model parameters using the Data and Row or Col functions. A typical application is to set your
PORT_ARBS bit sequence in a text file.
The data file is an ASCII text file comprised of three sections that must display in the following order:
Column Headings (optional)
Sections of the file may be 'commented out'. Comments are ignored when the data file is interpreted.
There are two types of comments: line comments and block comments. Line comments ignore the remaining text on the line on which they appear. Block comments ignore text until an end marker is detected.
Line comments begin with a "!" character:
! This is a line comment
SMPFRQ=10 G Sampling frequency of 10 GHz
All text from the "!" character to the end of the line are ignored.
Block comments begin with "/*" characters and end with "*/" characters:
/* This starts the comment block.
The above line is ignored. This ends the comment block. */
Comment characters that are in quotations are not treated as comments, for example:
TITLE="Don't use this file"
The first section of the file, if present, is the Tags section. Tags are 'name' 'value' pairs that provide additional information about the file. Each tag consists of a name followed by an "=" followed by a value. Numeric values can also be followed by an optional units scale.
SMPFRQ = 10.0 G Indicates sampling frequency of 10 GHz
SMPRATE = 8
TITLE = "Sample Data"
The name consists of an alphabetic character followed by one or more alphabetic characters, digits, or the "_" character. The alphabetic characters can be either upper or lower case; case is not considered when interpreting tags.
Values are either numeric, in which case they use standard numeric form such as 1.0, 1e9 or 5.2e-10, or text. Text values must be enclosed in quotation marks '"'. A quotation mark may be included as part of the text by preceding it with a "\" character.
TITLE = "From \"The Big Book\""
Numeric values can be followed by one of the following units scales:
|Unit Abbreviation||Unit name||Description|
Numeric values may also be entered in hexadecimal (base 16) format by preceding the value with 0x. For example, 0x12 represents the decimal value 18.
The following is the set of predefined tags:
|Tag Name||Tag Description||Tag Type|
|NROWS||Number of rows||Numeric|
|NCOLS||Number of columns||Numeric|
You can specify only one SMPFRQ or TSTEP, since they are related by TSTEP = 1/SMPFRQ.
If NROWS is specified, no more than NROWS of data are read from the file. This is useful when testing data sets.
If NCOLS is specified, no column headings should be specified. NCOLS is normally used to indicate how many columns are represented by interleaved data that appears in a single column or row.
You can also specify tags not in the predefined list. These tags are available to the individual models. Tags not used by a model are ignored.
The column headings section, if present, provides additional information about the data columns of the file. If this section is present, you must specify a column heading for each data column. A column heading has the following format:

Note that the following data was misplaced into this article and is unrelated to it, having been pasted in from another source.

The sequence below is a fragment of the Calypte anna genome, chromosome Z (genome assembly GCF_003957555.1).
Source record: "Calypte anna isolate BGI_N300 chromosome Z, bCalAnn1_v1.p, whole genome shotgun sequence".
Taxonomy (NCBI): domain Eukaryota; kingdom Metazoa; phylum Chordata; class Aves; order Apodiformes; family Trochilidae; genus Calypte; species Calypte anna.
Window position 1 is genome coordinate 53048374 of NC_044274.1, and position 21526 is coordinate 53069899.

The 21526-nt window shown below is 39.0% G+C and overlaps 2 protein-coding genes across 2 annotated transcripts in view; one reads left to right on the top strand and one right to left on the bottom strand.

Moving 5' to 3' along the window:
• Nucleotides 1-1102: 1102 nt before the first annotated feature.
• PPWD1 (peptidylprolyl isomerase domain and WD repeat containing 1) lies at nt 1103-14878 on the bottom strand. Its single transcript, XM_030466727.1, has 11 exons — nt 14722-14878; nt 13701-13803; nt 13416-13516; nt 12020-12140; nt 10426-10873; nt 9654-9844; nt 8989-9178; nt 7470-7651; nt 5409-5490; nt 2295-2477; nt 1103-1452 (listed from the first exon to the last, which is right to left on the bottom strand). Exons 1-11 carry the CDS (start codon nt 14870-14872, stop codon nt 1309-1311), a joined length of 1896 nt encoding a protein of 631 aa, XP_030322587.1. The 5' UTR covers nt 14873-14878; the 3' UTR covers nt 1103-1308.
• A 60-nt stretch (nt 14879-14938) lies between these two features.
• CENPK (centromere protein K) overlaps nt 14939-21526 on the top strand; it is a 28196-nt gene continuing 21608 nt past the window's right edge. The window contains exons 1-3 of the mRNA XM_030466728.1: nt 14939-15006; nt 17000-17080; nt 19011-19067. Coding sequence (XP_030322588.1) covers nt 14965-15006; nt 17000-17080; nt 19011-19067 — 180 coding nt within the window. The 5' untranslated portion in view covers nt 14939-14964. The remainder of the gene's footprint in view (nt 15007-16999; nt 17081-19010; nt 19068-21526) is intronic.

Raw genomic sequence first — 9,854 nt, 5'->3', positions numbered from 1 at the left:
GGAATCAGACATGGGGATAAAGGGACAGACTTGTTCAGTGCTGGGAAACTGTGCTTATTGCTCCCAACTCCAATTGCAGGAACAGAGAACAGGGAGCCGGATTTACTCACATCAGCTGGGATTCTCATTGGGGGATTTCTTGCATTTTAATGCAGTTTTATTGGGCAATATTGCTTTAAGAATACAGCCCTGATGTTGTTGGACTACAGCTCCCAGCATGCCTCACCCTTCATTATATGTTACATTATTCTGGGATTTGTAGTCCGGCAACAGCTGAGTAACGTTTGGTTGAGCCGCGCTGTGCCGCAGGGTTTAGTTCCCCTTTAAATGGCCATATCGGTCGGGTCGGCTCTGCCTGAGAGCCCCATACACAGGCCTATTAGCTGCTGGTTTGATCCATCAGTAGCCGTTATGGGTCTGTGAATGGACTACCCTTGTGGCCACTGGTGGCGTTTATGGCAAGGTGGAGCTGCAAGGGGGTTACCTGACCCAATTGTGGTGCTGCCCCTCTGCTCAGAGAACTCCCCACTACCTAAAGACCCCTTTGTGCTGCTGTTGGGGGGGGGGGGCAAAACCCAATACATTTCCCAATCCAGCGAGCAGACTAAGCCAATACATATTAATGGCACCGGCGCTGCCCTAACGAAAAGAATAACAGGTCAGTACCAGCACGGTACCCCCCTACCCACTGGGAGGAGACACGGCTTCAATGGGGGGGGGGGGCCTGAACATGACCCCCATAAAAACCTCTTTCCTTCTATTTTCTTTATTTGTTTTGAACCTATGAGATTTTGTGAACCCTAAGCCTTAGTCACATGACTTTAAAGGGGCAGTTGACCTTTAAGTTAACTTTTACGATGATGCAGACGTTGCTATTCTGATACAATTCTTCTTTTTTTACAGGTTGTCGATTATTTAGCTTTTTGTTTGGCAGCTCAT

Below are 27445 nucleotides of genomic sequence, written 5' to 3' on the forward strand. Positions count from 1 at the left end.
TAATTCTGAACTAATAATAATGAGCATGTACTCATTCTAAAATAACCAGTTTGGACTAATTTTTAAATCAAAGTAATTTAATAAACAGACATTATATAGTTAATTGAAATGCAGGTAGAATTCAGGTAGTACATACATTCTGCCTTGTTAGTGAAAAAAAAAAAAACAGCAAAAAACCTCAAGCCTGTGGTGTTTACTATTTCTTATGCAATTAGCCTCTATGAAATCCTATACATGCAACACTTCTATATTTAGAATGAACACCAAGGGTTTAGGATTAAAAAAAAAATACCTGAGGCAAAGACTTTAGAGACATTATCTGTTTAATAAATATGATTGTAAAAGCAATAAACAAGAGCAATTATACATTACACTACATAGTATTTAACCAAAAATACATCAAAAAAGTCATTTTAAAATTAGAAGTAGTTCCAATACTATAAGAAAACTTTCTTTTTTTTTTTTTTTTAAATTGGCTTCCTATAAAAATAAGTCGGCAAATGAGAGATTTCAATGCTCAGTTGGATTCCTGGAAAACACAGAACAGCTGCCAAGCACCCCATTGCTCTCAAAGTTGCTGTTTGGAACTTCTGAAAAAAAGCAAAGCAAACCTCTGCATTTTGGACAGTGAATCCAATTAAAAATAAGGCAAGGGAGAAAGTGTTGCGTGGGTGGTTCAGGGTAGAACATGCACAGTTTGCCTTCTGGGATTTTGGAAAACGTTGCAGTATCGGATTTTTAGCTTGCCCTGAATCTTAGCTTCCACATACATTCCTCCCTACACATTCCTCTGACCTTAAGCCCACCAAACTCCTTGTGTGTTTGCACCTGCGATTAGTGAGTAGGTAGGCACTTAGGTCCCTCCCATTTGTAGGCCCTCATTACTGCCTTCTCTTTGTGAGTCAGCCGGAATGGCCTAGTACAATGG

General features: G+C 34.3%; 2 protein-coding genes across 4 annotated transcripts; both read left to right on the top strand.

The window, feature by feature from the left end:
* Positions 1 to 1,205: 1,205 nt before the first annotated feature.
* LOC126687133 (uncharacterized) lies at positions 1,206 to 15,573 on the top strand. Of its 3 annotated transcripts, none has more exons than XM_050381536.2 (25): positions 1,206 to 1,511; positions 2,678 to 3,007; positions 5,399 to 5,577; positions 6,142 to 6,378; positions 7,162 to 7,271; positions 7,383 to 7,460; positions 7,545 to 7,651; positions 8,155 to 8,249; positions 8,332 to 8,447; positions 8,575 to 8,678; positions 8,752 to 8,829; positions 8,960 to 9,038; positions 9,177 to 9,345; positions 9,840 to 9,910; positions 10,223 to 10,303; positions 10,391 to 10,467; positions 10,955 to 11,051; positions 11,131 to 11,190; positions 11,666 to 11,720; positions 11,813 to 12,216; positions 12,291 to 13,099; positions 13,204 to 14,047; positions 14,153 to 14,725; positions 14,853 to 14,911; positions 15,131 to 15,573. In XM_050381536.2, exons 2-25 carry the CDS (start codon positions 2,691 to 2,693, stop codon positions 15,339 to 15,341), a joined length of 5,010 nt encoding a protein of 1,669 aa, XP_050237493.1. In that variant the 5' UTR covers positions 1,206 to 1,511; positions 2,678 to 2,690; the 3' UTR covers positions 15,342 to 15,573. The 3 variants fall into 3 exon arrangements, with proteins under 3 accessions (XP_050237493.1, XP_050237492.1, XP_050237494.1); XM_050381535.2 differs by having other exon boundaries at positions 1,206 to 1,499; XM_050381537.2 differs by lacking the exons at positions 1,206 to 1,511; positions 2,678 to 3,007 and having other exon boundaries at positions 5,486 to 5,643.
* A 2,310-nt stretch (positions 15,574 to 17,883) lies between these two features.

[name] is the name of the column,
[type] is the
type of data and
[units] is the units for the data. Each of the parts is
optional, although the "(,)" and "," punctuation are required.
Each column heading is separated from the others by one or more spaces or a tab character.
The column name has the same restrictions as a tag; it must start with an alphabetic character followed by zero or more alphabetic characters, digits or underscores "_". It cannot contain spaces.
The column type indicates how complex values are to be generated, and can be one of the following:
|Column Name||Column Type|
The column types are not case-sensitive.
If the column type is not Scalar, the column must be followed by a corresponding matching column containing the other component of the complex value. The following are the pairs:
Re, Im or Im, Re
I, Q or Q, I
Mag, Phs or Phs, Mag
The units for the data are SI units and several common units such as the following:
|Unit Abbreviation||Unit Name|
|Deg||angle in degrees|
|Rad||angle in radians|
The following is an example of a frequency response file, with a column of frequency values in GHz followed by a column of magnitude values in dBm, followed by a column of phase values in degrees:
Freq(,GHz) (Mag,dBm) (Phs,deg) 1 10 20 2 11 23
Note that in this example the frequency column does not use a column type, while the magnitude and phase columns do not use column names.
The following illustrates how you can use the Scalar column type:
(Scalar) (Mag,dBm) (Phs,deg) 1 10 20 2 11 23
The following is illegal, since an Re column must be followed by an Im column. Use the Scalar column type as in the previous example instead to specify complex values with only a real component and 0 for the imaginary:
(Re) (Mag,dBm) (Phs,deg) 1 10 20 2 11 23
The last section is the column data. The column data consists of numeric data values separated by spaces, tabs, or commas. If neither an NCOLS tag nor column headings are used in the data file, the number of columns is determined by the number of values on the first line of data.
If an NCOLS tag or column headings are specified, the columns are defined by the NCOLS tag or by the column headings, and the data values do not have to appear in the specified columns. For example, if you have three sets of data values interleaved into a single column, you could simply add the following to treat the data as three columns of data:
NCOLS=3 1 11 .01 2 12 .02 3 13 .03
This is the equivalent of:
NCOLS=3 1 11 .01 2 12 .02 3 13 .03